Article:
Review: The Binding of Isaac
Games that get remade are a bit of a sticky point for reviews. I try not to allow external factors to influence my estimation, but at the same time it must be acknowledged that a superior version of the same product exists. However, I think there’s still enough daylight left between Binding of Isaac and Rebirth that the original can stand on its own, and stand tall on its stubby, misshapen legs. It was one of the most-played games on Steam for a reason, and still retains a few features that distinguish it from its successor.
On the off-chance you’ve been living under a rock inside a Faraday cage somewhere in the Himalayas, Binding of Isaac is like if Zelda was all randomized dungeons, a billion unsettling organic weapons, and lots of poop. Little Isaac’s mother has been commanded by God to sacrifice him, and to escape this grim fate he flees into the gloomy basement and tunnels of his home. There he finds horrifying cast-offs of life, amalgamations of blood and bone, and twisted visions of heaven and hell standing between him and his final fate. It’s a fever-dream of a presentation, crowned with vomit and feces.
The bizarre, grotesque themes of BoI are inescapable, and I’ve often wondered if they were more of a contributor or a liability to its success. Given the runaway popularity I can only conclude the former, and now have to face the reality of just how many gamers love peeing enemies to death. Isaac’s main weapon against the bloody fetuses and rotting children of the underhalls is his tears, upgradable through all sorts of random objects to cry farther, faster, harder, and in different ways. He can cry in a spread, in a beam, in psychic homing tears, in pee, in blood, and more. Enemies worn down by his mournful tirade explode into piles of cartoon gore and viscera that paint the dingy walls crimson.
It’s a grim game in theme and aesthetic, held together by the incredible depth and breadth of content. The first time you complete the game it’ll be on a run through six levels, but after that many more open up with their own new gimmicks and enemies. Many of your deeds unlock new items to appear from the random pool of power-ups, some with dramatic effects that make future wins more likely just with their availability. New enemies and bosses are unlocked as well, lest you think the good fortune comes at no cost. You’ll also need to manage supplies of bombs and keys for accessing certain areas, and coins that are used to purchase, gamble, donate, and achieve other ends.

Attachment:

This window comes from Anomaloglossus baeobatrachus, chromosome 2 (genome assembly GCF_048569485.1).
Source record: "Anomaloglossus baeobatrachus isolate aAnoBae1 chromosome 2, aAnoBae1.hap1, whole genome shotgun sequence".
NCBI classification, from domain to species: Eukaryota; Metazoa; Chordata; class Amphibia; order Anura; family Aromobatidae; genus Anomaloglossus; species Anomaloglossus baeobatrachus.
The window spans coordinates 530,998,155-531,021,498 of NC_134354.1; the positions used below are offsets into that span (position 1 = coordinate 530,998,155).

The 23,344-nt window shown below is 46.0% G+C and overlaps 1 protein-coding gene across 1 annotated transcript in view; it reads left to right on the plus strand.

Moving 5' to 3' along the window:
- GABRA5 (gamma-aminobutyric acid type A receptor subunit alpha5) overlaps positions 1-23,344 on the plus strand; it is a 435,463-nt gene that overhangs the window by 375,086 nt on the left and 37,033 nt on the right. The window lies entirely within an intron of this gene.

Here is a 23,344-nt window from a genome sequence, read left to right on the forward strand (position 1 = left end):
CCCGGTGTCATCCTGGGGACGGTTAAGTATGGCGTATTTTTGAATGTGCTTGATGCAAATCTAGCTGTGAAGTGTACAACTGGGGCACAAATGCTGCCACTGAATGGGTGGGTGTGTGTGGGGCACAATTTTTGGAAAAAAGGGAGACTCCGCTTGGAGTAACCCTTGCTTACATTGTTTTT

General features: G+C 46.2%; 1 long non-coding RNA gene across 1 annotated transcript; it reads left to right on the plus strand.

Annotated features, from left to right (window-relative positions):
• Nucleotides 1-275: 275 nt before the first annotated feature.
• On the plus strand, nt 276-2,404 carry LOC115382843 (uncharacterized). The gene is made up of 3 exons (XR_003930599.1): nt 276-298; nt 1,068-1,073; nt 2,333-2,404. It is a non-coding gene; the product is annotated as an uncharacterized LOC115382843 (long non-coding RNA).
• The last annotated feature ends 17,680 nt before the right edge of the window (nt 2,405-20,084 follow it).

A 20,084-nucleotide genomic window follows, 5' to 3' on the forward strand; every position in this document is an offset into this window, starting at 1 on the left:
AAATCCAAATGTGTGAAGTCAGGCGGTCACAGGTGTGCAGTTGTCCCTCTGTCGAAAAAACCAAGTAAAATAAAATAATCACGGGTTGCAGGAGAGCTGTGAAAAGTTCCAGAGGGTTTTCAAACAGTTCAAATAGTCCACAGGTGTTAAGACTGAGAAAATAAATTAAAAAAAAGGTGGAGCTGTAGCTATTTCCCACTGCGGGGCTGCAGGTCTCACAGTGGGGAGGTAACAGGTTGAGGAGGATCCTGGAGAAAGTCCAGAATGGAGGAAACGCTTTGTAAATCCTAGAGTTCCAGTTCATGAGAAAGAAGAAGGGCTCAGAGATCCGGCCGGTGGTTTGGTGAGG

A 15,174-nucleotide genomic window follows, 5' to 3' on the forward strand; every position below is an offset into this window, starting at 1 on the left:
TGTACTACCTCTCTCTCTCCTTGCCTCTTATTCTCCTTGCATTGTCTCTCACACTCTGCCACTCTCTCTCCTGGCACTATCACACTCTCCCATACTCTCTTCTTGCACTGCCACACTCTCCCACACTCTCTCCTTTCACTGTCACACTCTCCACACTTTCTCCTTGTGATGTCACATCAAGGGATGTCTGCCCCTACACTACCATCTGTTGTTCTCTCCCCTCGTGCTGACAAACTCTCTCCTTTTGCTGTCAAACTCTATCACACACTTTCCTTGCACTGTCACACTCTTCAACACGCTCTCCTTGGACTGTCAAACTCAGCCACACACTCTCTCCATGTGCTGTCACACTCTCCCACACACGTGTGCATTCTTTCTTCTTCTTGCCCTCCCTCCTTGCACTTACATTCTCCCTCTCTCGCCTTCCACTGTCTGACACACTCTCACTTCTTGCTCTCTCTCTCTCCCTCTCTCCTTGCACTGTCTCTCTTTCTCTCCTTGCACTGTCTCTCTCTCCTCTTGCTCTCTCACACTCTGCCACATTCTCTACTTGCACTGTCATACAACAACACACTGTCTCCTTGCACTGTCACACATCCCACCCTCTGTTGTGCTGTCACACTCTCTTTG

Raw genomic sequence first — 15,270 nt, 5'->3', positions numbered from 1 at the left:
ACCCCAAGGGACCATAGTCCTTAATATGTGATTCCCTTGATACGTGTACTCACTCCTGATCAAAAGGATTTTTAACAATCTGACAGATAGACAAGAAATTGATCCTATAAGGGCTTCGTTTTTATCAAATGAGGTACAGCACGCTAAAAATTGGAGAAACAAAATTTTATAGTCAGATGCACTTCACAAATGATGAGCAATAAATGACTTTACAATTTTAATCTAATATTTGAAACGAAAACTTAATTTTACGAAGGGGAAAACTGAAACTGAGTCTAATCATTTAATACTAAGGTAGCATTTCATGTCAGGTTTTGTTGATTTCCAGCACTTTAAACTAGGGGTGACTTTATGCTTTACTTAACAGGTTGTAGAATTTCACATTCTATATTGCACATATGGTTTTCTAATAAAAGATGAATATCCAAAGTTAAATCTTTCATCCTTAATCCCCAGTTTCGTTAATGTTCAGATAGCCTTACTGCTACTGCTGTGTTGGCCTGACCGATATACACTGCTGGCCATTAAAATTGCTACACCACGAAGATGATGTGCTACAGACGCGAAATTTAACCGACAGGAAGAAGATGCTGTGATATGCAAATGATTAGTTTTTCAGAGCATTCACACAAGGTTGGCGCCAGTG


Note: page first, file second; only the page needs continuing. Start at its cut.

Your rewards for learning the nuances of the game and growing your skill are the runs where you get a perfect confluence of items that fill entire rooms with deadly tears, or transform you into an immortal floating head of attrition, or give you direct access to the mysterious and terrifying endgame areas. The RNG is God here in the dungeons, but it is a benevolent one that will grant you power beyond measure just as often as it will snatch it away. And with a little experience, you can stack that deck in your favor, too. BoI is tuned to let you win any run, and while some will be tougher than others, some will also be utter cakewalks with instant laser tears.
Bear in mind that all of this and more is found in Binding of Isaac Rebirth, of course. I won’t mince words here, Rebirth is the superior version, but there is a case still to be made for the original. Plenty more content was added to the remake, from new levels to new enemies to entirely new systems, but they only make the game bigger, not better. OG BoI is still a very focused, comprehensible challenge with plenty to see and do. Having sunk nearly 50 hours into this version, I still find myself a little bewildered by the new, unfamiliar features of Rebirth. There’s a difference in look and feel as well, this one featuring the smooth vector looks of Flash while Rebirth has a more blended, pixelly appearance.
It’s not all good, mind you. Being a Flash game makes this one more prone to stuttering, slowdowns, and the occasional glitches. Rebirth isn’t perfect either but it doesn’t have that inescapable cheapness that Flash titles do. At other times the hit detection might get a little wonky, or in extreme cases some things might not unlock correctly. And there’s no native controller support either, which these days can be a dealbreaker for some. Still, it’s the one that helped grow the roguelike craze that has engulf Steam, and for good reason. The unique look, the compelling secrets, and the visceral fun of working through it all are in no way diminished by the remake. It’s such a bizarrely perfect mix of roguelike and bullet hell that no matter how far its successors go, there will always be a place for the original.